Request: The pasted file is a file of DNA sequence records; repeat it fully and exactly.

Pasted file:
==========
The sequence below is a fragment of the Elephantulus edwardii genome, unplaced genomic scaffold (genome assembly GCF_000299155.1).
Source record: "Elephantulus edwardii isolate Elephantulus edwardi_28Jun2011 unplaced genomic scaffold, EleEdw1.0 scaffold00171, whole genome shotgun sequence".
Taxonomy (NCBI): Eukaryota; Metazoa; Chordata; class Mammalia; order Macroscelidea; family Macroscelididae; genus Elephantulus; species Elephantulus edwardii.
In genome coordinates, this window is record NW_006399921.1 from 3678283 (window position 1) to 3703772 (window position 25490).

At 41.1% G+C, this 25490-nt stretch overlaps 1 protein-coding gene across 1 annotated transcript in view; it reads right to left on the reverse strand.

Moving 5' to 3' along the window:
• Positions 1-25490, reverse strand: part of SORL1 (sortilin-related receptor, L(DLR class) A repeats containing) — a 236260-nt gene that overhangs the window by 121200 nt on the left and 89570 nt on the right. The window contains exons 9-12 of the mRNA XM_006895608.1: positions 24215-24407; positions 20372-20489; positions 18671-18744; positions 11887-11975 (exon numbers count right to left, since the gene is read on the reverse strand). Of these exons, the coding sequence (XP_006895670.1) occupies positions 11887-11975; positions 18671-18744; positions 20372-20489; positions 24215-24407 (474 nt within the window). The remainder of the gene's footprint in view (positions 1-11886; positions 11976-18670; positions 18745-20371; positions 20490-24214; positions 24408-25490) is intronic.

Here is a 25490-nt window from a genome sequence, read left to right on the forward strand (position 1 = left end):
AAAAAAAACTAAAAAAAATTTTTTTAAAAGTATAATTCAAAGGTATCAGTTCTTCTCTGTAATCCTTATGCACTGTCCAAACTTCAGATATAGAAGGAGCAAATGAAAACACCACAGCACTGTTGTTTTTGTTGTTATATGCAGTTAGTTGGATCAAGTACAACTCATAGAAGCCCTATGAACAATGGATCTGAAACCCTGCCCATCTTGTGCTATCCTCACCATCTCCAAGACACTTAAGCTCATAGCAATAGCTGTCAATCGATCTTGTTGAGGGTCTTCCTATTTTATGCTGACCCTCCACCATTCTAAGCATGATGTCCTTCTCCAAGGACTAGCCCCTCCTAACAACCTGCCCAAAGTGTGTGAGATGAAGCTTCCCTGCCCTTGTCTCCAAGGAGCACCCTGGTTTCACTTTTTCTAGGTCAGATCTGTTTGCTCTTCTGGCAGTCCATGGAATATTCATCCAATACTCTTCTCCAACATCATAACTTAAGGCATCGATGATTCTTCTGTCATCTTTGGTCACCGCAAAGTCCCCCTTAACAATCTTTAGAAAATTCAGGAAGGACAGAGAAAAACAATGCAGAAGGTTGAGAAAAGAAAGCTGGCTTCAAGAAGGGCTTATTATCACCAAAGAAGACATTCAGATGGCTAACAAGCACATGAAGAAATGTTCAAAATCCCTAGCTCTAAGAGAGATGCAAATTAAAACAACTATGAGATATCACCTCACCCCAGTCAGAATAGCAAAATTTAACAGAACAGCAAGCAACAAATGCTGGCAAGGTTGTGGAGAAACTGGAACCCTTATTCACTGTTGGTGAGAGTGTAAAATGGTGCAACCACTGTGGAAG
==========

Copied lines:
The sequence below is a fragment of the Elephantulus edwardii genome, unplaced genomic scaffold (genome assembly GCF_000299155.1).
Source record: "Elephantulus edwardii isolate Elephantulus edwardi_28Jun2011 unplaced genomic scaffold, EleEdw1.0 scaffold00171, whole genome shotgun sequence".
Taxonomy (NCBI): Eukaryota; Metazoa; Chordata; class Mammalia; order Macroscelidea; family Macroscelididae; genus Elephantulus; species Elephantulus edwardii.
In genome coordinates, this window is record NW_006399921.1 from 3678283 (window position 1) to 3703772 (window position 25490).

At 41.1% G+C, this 25490-nt stretch overlaps 1 protein-coding gene across 1 annotated transcript in view; it reads right to left on the reverse strand.

Moving 5' to 3' along the window:
• Positions 1-25490, reverse strand: part of SORL1 (sortilin-related receptor, L(DLR class) A repeats containing) — a 236260-nt gene that overhangs the window by 121200 nt on the left and 89570 nt on the right. The window contains exons 9-12 of the mRNA XM_006895608.1: positions 24215-24407; positions 20372-20489; positions 18671-18744; positions 11887-11975 (exon numbers count right to left, since the gene is read on the reverse strand). Of these exons, the coding sequence (XP_006895670.1) occupies positions 11887-11975; positions 18671-18744; positions 20372-20489; positions 24215-24407 (474 nt within the window). The remainder of the gene's footprint in view (positions 1-11886; positions 11976-18670; positions 18745-20371; positions 20490-24214; positions 24408-25490) is intronic.

Here is a 25490-nt window from a genome sequence, read left to right on the forward strand (position 1 = left end):
AAAAAAAACTAAAAAAAATTTTTTTAAAAGTATAATTCAAAGGTATCAGTTCTTCTCTGTAATCCTTATGCACTGTCCAAACTTCAGATATAGAAGGAGCAAATGAAAACACCACAGCACTGTTGTTTTTGTTGTTATATGCAGTTAGTTGGATCAAGTACAACTCATAGAAGCCCTATGAACAATGGATCTGAAACCCTGCCCATCTTGTGCTATCCTCACCATCTCCAAGACACTTAAGCTCATAGCAATAGCTGTCAATCGATCTTGTTGAGGGTCTTCCTATTTTATGCTGACCCTCCACCATTCTAAGCATGATGTCCTTCTCCAAGGACTAGCCCCTCCTAACAACCTGCCCAAAGTGTGTGAGATGAAGCTTCCCTGCCCTTGTCTCCAAGGAGCACCCTGGTTTCACTTTTTCTAGGTCAGATCTGTTTGCTCTTCTGGCAGTCCATGGAATATTCATCCAATACTCTTCTCCAACATCATAACTTAAGGCATCGATGATTCTTCTGTCATCTTTGGTCACCGCAAAGTCCCCCTTAACAATCTTTAGAAAATTCAGGAAGGACAGAGAAAAACAATGCAGAAGGTTGAGAAAAGAAAGCTGGCTTCAAGAAGGGCTTATTATCACCAAAGAAGACATTCAGATGGCTAACAAGCACATGAAGAAATGTTCAAAATCCCTAGCTCTAAGAGAGATGCAAATTAAAACAACTATGAGATATCACCTCACCCCAGTCAGAATAGCAAAATTTAACAGAACAGCAAGCAACAAATGCTGGCAAGGTTGTGGAGAAACTGGAACCCTTATTCACTGTTGGTGAGAGTGTAAAATGGTGCAACCACTGTGGAAG